It is important to note that a trust can be created to be revocable or irrevocable. Revocable trusts, also known as “inter vivos” or “living” trusts, are established while the creator of the trust is still alive. These trusts can be altered or eliminated by the creator at any time. At the time of the grantor’s death, the trust becomes irrevocable. Trusts that were created as irrevocable trusts may not be modified without consent of all beneficiaries.
There are many types of trusts you can create to protect your assets and beneficiaries during life as well as after your death. Most are created as revocable trusts before the grantor’s death, including:
- Special needs trusts. This type of trust is created on behalf of an individual who receives government benefits for a disability or special need, such as supplemental security income and healthcare. Special needs trusts are also popular for parents of special needs children who want to ensure that their children will be taken care of after their death.
- Asset protection trust. These trusts are frequently formed in countries other than the United States, but the assets do not always need to be transferred. The goal of an asset protection trust is to protect assets from creditor assault.
- Charitable trust. Charitable trusts benefit a specific charity or may even benefit the public. Charitable trusts are often created as part of an estate plan to avoid or reduce estate and gift taxes for the parties who benefit from the estate’s assets.
- Constructive trusts. This type of trust is used to transfer property rights when an individual cannot legally convey the title.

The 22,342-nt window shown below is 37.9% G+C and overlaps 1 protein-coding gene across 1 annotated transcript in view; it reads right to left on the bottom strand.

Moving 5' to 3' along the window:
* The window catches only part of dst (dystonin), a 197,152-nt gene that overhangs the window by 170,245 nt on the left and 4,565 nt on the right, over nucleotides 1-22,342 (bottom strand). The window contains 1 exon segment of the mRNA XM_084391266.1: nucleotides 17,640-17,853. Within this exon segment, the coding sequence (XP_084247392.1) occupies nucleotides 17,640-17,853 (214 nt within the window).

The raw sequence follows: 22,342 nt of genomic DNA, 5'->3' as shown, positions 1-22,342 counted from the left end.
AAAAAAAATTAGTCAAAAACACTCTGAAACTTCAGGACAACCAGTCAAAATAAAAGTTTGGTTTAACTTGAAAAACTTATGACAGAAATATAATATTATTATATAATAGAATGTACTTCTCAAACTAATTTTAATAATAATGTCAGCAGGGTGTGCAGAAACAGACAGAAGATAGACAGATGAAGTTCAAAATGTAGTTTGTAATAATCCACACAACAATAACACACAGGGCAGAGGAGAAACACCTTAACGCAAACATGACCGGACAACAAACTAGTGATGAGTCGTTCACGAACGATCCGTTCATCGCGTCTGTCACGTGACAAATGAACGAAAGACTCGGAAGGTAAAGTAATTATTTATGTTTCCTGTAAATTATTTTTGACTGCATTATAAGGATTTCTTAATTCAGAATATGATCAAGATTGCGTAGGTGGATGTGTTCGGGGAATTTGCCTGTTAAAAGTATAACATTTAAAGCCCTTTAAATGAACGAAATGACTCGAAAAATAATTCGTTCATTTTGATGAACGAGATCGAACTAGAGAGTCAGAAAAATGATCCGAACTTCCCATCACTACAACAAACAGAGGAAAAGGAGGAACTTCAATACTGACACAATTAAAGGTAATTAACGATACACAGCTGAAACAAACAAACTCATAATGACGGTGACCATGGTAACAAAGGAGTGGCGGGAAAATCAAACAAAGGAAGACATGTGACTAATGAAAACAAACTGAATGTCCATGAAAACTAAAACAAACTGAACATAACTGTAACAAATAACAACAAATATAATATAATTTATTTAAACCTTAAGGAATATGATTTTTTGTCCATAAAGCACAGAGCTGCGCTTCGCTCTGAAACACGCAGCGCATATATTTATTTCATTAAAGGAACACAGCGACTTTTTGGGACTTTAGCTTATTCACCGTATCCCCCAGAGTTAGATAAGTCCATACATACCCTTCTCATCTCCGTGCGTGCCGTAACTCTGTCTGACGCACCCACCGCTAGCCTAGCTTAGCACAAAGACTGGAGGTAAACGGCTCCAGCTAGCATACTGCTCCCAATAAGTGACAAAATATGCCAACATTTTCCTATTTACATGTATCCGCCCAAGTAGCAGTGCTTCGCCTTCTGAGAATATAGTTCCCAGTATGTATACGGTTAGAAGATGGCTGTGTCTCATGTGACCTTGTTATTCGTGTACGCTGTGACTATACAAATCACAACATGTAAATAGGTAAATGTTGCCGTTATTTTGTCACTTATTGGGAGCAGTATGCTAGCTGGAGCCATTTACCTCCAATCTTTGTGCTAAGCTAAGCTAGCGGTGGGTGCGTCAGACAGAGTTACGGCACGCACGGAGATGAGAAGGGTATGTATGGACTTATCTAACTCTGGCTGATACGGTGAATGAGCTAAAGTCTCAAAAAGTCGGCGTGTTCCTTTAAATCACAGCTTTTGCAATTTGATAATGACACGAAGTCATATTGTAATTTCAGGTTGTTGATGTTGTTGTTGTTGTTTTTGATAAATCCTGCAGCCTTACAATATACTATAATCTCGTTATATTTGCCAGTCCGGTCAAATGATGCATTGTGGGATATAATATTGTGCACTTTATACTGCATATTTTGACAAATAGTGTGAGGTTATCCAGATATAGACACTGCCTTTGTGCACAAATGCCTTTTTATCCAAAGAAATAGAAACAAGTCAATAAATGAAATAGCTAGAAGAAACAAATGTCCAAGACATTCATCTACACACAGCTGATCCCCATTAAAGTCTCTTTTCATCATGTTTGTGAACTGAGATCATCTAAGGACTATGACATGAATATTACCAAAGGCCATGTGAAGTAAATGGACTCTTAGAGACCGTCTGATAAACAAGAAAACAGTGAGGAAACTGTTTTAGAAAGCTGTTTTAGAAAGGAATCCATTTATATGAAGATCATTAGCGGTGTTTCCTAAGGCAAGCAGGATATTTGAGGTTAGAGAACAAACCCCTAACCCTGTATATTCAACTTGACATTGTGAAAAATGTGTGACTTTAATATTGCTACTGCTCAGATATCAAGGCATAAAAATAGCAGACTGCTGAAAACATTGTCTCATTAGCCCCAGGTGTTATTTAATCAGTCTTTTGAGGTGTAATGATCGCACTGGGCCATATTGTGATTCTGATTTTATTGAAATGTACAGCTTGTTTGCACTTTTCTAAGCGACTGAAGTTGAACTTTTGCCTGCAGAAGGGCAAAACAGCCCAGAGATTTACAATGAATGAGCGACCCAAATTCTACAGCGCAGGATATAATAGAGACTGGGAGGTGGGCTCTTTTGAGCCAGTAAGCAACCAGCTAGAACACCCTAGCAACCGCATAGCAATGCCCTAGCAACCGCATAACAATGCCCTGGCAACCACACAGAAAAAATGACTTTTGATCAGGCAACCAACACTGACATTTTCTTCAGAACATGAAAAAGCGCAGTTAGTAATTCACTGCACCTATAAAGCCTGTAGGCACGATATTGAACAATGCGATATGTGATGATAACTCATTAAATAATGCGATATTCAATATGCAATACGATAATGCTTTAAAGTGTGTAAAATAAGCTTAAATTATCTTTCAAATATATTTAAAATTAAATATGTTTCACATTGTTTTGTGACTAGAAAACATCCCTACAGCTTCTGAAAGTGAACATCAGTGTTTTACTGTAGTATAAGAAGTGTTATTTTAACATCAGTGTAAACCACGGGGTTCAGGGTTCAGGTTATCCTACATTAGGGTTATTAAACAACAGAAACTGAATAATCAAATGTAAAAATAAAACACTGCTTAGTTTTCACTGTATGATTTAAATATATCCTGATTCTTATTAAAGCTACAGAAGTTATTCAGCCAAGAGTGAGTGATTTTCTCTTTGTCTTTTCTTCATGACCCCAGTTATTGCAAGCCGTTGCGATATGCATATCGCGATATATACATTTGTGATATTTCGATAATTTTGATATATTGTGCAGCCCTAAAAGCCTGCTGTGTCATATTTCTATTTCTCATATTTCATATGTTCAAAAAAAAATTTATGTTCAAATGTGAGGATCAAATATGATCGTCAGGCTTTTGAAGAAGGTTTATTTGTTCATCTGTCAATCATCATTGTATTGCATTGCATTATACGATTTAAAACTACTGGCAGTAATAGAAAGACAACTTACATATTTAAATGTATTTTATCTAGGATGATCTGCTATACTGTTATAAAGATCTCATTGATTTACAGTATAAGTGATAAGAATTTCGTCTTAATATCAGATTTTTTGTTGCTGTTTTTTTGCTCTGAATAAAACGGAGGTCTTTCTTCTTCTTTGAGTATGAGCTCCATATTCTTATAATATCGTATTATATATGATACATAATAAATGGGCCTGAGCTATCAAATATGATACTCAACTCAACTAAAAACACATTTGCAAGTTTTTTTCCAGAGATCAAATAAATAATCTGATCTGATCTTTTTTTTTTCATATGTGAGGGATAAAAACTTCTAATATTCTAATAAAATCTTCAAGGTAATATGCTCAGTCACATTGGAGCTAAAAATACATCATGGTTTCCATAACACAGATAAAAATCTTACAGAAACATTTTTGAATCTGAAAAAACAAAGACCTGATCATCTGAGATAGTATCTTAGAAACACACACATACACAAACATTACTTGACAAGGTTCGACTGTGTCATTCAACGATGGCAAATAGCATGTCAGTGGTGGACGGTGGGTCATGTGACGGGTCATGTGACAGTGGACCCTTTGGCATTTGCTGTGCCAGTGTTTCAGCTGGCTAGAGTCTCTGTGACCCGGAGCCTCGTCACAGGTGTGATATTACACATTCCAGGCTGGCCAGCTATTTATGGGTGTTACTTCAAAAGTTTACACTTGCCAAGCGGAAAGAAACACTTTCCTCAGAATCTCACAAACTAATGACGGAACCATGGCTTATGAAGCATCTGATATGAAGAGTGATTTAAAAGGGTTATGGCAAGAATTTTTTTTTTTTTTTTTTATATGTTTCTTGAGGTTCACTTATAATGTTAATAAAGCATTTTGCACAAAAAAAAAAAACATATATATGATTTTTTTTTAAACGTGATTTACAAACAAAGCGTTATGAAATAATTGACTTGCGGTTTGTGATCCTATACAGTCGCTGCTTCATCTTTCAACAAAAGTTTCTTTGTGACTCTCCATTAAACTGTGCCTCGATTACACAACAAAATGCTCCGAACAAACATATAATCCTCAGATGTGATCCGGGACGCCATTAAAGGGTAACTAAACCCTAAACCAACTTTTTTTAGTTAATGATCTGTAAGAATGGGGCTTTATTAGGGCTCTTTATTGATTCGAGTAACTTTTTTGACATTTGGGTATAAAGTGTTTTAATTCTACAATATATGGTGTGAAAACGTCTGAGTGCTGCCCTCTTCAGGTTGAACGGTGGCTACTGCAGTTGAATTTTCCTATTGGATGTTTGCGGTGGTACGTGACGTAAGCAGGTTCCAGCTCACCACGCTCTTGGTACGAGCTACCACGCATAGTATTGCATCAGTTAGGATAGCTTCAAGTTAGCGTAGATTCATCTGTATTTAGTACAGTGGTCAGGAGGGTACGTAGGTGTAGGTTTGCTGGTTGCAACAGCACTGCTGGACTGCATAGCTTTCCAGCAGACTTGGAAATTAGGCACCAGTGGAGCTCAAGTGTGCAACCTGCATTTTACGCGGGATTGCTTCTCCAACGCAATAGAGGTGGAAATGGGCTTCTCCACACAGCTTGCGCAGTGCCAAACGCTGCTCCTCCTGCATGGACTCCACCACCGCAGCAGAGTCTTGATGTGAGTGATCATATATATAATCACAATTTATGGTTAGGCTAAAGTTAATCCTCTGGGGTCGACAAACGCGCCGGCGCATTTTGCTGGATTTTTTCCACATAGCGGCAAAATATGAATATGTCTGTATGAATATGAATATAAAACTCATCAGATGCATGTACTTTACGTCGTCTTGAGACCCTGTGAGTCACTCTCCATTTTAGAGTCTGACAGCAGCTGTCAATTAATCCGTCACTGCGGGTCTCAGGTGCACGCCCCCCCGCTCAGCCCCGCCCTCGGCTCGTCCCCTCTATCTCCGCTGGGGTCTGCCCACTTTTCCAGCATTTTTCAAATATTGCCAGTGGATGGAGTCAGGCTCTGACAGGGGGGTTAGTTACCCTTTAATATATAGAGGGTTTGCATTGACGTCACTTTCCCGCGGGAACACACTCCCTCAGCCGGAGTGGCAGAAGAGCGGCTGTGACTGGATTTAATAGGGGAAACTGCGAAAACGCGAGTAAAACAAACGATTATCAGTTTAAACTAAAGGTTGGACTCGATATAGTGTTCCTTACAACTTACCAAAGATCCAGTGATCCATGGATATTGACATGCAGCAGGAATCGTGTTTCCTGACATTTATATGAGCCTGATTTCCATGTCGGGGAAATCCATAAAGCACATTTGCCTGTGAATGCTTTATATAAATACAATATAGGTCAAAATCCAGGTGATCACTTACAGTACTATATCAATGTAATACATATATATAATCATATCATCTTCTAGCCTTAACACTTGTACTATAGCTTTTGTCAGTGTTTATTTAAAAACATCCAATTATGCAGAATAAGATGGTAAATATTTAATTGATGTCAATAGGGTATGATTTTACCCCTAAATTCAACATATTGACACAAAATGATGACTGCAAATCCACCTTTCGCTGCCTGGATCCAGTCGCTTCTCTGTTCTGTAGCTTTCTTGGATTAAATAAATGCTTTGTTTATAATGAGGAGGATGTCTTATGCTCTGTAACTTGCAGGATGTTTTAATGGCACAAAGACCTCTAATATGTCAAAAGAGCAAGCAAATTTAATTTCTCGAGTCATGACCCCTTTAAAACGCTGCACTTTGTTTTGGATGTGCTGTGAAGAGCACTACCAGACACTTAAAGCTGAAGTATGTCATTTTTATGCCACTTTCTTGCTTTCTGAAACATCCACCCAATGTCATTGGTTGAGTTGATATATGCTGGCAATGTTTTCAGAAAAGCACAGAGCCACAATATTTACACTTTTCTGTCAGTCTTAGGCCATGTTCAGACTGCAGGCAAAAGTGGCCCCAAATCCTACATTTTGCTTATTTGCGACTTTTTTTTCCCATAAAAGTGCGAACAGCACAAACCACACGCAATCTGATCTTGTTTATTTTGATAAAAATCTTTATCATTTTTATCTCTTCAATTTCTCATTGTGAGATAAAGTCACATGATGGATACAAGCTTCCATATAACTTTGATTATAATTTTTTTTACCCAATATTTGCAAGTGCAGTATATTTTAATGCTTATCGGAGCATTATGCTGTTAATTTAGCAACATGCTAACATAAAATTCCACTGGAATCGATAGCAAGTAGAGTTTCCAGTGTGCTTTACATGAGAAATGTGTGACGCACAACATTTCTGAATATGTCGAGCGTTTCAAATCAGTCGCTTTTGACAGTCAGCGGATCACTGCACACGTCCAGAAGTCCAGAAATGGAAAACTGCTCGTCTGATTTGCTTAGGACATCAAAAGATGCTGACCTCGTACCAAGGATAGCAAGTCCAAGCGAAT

While these are some of the common types of trusts used in California, another type of trust may be more suitable for your estate. Therefore, it is important to consult with a trust attorney to understand the trust options available to you as you navigate the estate planning process.
One of the most important responsibilities of a Tustin trust attorney is to help you determine what will happen to your estate after your death. The process of estate planning may involve several legal documents. To decide what to include in your estate plan, you must first consider your goals for estate distribution. Important considerations may include:
- What assets will I have in my estate?
- How do I want assets to be managed and distributed when I pass away?
- Who should care for my minor children or other dependents?
- What are my wishes for funeral arrangements or burial?
- Do I have specific instructions regarding my medical treatment?
You may also want to consider:
- The overall cost of your final wishes and how it will affect those receiving assets upon your death
- Life insurance, which can help protect your family from financial hardship in the event of your death
- Gifting plans or trusts, which can help reduce taxes owed on certain assets during life and after death
- Working with a Tustin trust attorney to ensure your wishes are communicated in a comprehensive, legally valid manner